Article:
A problem that virtually every teenage girl has gone through in her life is acne. Not content with simply leaving a red blemish on one’s face, inflamed acne pimples – particularly the large, deep ones, or ones that have been squeezed – may sometimes leave behind depressed scars even after the inflammation has gone away. A quarter of adult females continue to experience acne, and some return with a vengence in the pre-menopausal years.
Acne is commonly caused by three things: too much oil in certain skin pores (due to hormones), blocked pores from skin cells that behave abnormally, or bacteria that have infected the oil beneath certain blocked pores. One’s diet also plays a role, as diets with a high glycemic load (e.g. foods that are high in sugar, carbohydrates and fat) have been shown to exacerbate acne.
Aside from acne, eczema (or dermatitis) is also a common skin condition, with contact dermatitis (such as to fragrance, cosmetics, nickel jewelry) occuring more commonly in women. While there are many types of eczema, atopic eczema is the most common; about 10 to 20 percent of people worldwide develop this disorder that causes patients to suffer from dry, itchy, inflamed skin. If you ever experience symptoms of intense itch, recurring rashes, scaly areas of skin, or rough and leathery patches of skin, chances are you are suffering from eczema.
While there is little you can do to completely cure eczema, much can be done in consultation with a dermatologist to determine the causative factors, control the symptoms and reduce frequency of flares. Sufferers of this condition may reduce outbreaks through frequent moisturization, avoiding harsh soaps and scratchy materials (such as wool), avoiding factors known to trigger eczema (such as heat, humidity, house dust mites, fragrance and other allergens) and managing one’s stress levels. Although over-thecounter creams or oral medications may sometimes bring relief to mild eczema, sufferers should always seek the medical advice and diagnostic confirmation of a dermatologist before using such medication, as not all itchy red rash is due to eczema, with other common possibilities being hives, fungal infections, psoriasis and drug allergies.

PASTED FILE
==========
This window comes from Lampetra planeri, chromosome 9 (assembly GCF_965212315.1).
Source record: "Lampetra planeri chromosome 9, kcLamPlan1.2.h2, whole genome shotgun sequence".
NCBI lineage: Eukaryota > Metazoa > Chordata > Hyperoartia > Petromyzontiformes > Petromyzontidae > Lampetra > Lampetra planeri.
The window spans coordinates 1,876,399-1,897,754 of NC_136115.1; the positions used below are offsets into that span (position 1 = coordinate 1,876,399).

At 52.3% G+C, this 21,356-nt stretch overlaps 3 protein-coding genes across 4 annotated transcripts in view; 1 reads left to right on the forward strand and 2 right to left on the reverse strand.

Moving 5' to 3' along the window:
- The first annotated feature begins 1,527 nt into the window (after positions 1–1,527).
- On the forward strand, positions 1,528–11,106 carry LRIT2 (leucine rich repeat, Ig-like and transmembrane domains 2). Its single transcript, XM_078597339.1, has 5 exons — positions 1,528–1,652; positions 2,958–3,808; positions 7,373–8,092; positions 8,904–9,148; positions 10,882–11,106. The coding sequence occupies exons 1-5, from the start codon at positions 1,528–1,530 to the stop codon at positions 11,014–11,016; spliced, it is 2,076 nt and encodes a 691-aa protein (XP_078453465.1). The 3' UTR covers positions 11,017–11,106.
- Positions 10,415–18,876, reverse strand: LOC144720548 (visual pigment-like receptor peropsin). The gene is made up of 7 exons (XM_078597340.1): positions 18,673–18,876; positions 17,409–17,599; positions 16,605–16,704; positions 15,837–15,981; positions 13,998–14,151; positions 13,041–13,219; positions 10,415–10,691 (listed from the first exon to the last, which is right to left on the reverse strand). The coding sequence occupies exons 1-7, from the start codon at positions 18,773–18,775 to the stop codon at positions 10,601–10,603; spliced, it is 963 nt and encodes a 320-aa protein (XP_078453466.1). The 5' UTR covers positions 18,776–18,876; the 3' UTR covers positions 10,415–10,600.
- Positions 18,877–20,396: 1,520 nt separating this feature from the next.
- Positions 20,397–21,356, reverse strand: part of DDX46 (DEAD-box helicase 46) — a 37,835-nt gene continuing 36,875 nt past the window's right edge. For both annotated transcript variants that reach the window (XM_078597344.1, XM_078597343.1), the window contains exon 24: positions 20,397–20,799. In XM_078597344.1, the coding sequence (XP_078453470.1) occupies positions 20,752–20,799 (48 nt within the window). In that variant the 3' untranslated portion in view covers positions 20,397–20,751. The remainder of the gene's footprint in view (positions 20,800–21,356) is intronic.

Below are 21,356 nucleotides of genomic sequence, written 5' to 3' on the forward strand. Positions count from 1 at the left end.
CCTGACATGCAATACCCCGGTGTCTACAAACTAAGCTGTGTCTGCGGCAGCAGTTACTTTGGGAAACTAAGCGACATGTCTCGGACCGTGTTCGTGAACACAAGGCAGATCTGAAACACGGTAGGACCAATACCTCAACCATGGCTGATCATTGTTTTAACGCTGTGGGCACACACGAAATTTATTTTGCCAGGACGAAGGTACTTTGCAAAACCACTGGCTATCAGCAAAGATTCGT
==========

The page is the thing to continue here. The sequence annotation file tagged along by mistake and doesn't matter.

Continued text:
Another common skin problem in women is facial pigmentation, starting from pregnancy and increasing from the 30’s onwards. These range from speckled freckles to large patches of melasma, to moles, warts and even pigmented skin cancers. Depending on the type of pigmentation, topical creams, peels, lasers or IPL may be effective, and an accurate diagnosis should be made before embarking on the most appropriate treatment. Sun protection with behaviour, fabrics and sunscreen (in that order) is of utmost importance in prevention of pigmentation.
While all of the above conditions may be unsightly, disfiguring or even debilitating, none of them is as dangerous as skin cancer. As the ozone layer continues to thin, and people develop a false sense of security with sunscreen use, the incidence of skin cancer rises. Thankfully, skin cancer can be managed as long it is detected early, and one of the best ways to detect skin cancer early is through regular skin checks by an experienced dermatologist, in addition to regular self-examination.
When performed by an experienced dermatologist, the screening process is a fairly simple and straightforward procedure. By performing a total body skin examination and serial photography, the dermatologist is able to identify and monitor any unusual moles or lesions, which may be further evaluated by dermoscopy or biopsy. If a premalignant lesion (such as actinic keratoses) is found, it can be quickly treated with the use of cryotherapy or prescription creams, thus preventing it from progressing to squamous cell carcinoma. Skin cancers detected and treated early have a better outcome.